The big answer to that is that people will be much more willing to make sure their data is accurate, or be much less apprehensive about providing accurate data if they didn't think it would be shown to everyone on the planet.
L. Daigle: I think that's right, and it does somewhat lead into the second question about distinction categories of users. The point with allowing signing of data, etc, from a display perspective, you can make the distinction between types of data and types of users. It becomes a question of deployment realities, whether that is useful or not.
M. Cade: Andy, I've noted your comment, and Leslie's support, for your personal view that people will be more willing to provide accurate data, or less apprehensive, if not shown to everyone on this planet. I think that the task force doesn't have a consensus view on that.
L. Daigle: What we're saying is that is the limit and extent to which IRIS supports a solution in the accuracy problem. We recognize there is a much larger issue about detecting and ensuring accuracy of data, and that's beyond the scope of IRIS.
J. Neuman: Marilyn, can we see if there is anyone else in the queue?
M. Cade: We can, but I just want them to pursue, since the task force doesn't have the consistency on that particular force, and I understand that IRIS isn't the answer to accuracy. Are there other steps that could be taken or other activities underway that could effect the accuracy problem, leaving aside the display issue, but could address the accuracy problem?
L. Daigle: The answer is that all technology can do is help to accurately convey the level of confidence in the accuracy of the data. You can convey that the registry/registrar believes this data to be accurate, that's all you can do.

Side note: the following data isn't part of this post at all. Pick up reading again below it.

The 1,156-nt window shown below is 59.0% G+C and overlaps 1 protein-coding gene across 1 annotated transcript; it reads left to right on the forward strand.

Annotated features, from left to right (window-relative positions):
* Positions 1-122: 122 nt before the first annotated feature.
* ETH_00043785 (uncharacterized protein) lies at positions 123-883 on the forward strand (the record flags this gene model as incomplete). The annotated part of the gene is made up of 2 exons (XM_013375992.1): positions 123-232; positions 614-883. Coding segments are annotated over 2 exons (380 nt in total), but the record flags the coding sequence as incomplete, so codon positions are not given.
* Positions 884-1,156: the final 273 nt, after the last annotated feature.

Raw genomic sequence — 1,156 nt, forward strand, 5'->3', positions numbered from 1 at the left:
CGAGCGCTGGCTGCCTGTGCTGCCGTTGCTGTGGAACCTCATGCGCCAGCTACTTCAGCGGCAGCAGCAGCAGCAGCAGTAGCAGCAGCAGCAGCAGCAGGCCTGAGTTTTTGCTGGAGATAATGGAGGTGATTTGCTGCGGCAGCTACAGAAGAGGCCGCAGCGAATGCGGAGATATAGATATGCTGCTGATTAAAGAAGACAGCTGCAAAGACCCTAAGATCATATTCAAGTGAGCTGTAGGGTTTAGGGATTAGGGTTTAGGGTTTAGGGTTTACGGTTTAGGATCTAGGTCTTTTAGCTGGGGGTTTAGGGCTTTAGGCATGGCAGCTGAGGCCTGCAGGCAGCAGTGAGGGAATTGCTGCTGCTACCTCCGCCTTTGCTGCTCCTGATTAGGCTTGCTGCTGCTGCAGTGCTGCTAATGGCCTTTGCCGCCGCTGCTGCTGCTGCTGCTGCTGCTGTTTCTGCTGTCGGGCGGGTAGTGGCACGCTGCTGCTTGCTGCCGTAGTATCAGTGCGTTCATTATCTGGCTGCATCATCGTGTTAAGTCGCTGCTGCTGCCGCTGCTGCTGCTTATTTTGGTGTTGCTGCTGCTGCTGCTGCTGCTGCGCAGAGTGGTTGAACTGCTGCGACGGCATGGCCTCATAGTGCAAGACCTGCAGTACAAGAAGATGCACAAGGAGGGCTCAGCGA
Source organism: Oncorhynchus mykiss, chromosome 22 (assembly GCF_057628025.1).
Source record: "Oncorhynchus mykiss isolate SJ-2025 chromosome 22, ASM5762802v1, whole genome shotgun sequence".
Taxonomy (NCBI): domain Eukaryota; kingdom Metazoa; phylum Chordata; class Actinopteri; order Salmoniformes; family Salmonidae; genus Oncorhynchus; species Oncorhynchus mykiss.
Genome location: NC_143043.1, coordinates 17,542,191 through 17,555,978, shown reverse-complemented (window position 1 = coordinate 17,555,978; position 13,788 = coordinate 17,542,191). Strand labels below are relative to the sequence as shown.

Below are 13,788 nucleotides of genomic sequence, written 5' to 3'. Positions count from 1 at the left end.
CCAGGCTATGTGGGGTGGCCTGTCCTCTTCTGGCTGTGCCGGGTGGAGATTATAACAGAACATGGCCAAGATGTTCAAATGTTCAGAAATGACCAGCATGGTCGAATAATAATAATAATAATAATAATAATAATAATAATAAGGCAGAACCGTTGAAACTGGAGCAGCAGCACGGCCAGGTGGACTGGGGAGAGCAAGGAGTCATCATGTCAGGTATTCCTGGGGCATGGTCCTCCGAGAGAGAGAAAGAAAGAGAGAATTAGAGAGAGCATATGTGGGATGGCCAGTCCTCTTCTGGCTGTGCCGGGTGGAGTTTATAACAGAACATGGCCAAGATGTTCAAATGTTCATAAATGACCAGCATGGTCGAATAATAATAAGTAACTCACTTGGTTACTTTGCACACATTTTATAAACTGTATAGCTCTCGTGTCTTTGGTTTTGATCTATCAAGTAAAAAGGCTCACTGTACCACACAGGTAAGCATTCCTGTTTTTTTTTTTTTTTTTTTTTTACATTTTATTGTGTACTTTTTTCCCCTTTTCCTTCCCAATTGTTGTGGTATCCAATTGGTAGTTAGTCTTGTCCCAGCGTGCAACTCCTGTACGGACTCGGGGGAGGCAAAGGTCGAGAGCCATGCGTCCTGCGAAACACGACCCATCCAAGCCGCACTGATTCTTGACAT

M. Cade Can you go on to address my last question which was more about what you … different areas of cost.
L. Daigle: It is the case also that an individual user can say I'm willing to have my address shown publicly, or no I'm not.
M. Cade: Good answer, both were helpful.
J. Neuman: Operator, anyone else in the queue?
Coordinator Next question from Mickey Mouse.
J. Neuman: I suppose that was probably not a serious one.
Coordinator It was someone who refused to give their name, sir. In that case, we'll take the next question from Ryan Lehning.
S. Metalitz: This is Steve Metalitz with Ryan. A follow up question to one or two of Marilyn's questions. When you say it's not a provisioning protocol, it doesn't effect then what goes into the Whoisdatabase. It's just a questions of what comes out in response to a query. Is that right?
A. Newton: Correct.
S. Metalitz: In that case, the question about different registrants specifying different data to be made available, that does require categorizing registrants. I'm not clear on how IRIS helps with that. You'd have to distinguish between a registrant who says all my data can be available, as opposed to a registrant who says let's assume the policy allowed none of my data available.